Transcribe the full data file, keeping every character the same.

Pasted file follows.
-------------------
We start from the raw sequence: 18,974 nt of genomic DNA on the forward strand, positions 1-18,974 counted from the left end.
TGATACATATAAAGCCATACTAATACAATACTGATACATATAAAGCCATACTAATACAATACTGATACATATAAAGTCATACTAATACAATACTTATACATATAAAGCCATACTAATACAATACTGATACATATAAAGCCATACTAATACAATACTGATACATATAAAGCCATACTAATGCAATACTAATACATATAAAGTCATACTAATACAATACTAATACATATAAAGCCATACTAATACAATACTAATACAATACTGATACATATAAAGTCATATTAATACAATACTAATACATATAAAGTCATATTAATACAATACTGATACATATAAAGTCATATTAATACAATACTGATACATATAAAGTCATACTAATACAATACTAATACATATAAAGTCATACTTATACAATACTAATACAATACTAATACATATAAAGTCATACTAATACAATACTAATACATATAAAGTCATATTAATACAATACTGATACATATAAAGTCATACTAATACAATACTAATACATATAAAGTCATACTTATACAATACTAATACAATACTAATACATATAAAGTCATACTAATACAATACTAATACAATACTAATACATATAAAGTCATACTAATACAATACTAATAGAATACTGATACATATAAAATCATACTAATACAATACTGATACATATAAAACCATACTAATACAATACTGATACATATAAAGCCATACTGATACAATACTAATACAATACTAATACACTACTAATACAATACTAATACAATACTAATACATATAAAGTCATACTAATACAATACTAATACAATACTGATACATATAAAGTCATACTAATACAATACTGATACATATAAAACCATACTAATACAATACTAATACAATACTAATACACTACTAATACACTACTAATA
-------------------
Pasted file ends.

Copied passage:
We start from the raw sequence: 18,974 nt of genomic DNA on the forward strand, positions 1-18,974 counted from the left end.
TGATACATATAAAGCCATACTAATACAATACTGATACATATAAAGCCATACTAATACAATACTGATACATATAAAGTCATACTAATACAATACTTATACATATAAAGCCATACTAATACAATACTGATACATATAAAGCCATACTAATACAATACTGATACATATAAAGCCATACTAATGCAATACTAATACATATAAAGTCATACTAATACAATACTAATACATATAAAGCCATACTAATACAATACTAATACAATACTGATACATATAAAGTCATATTAATACAATACTAATACATATAAAGTCATATTAATACAATACTGATACATATAAAGTCATATTAATACAATACTGATACATATAAAGTCATACTAATACAATACTAATACATATAAAGTCATACTTATACAATACTAATACAATACTAATACATATAAAGTCATACTAATACAATACTAATACATATAAAGTCATATTAATACAATACTGATACATATAAAGTCATACTAATACAATACTAATACATATAAAGTCATACTTATACAATACTAATACAATACTAATACATATAAAGTCATACTAATACAATACTAATACAATACTAATACATATAAAGTCATACTAATACAATACTAATAGAATACTGATACATATAAAATCATACTAATACAATACTGATACATATAAAACCATACTAATACAATACTGATACATATAAAGCCATACTGATACAATACTAATACAATACTAATACACTACTAATACAATACTAATACAATACTAATACATATAAAGTCATACTAATACAATACTAATACAATACTGATACATATAAAGTCATACTAATACAATACTGATACATATAAAACCATACTAATACAATACTAATACAATACTAATACACTACTAATACACTACTAATA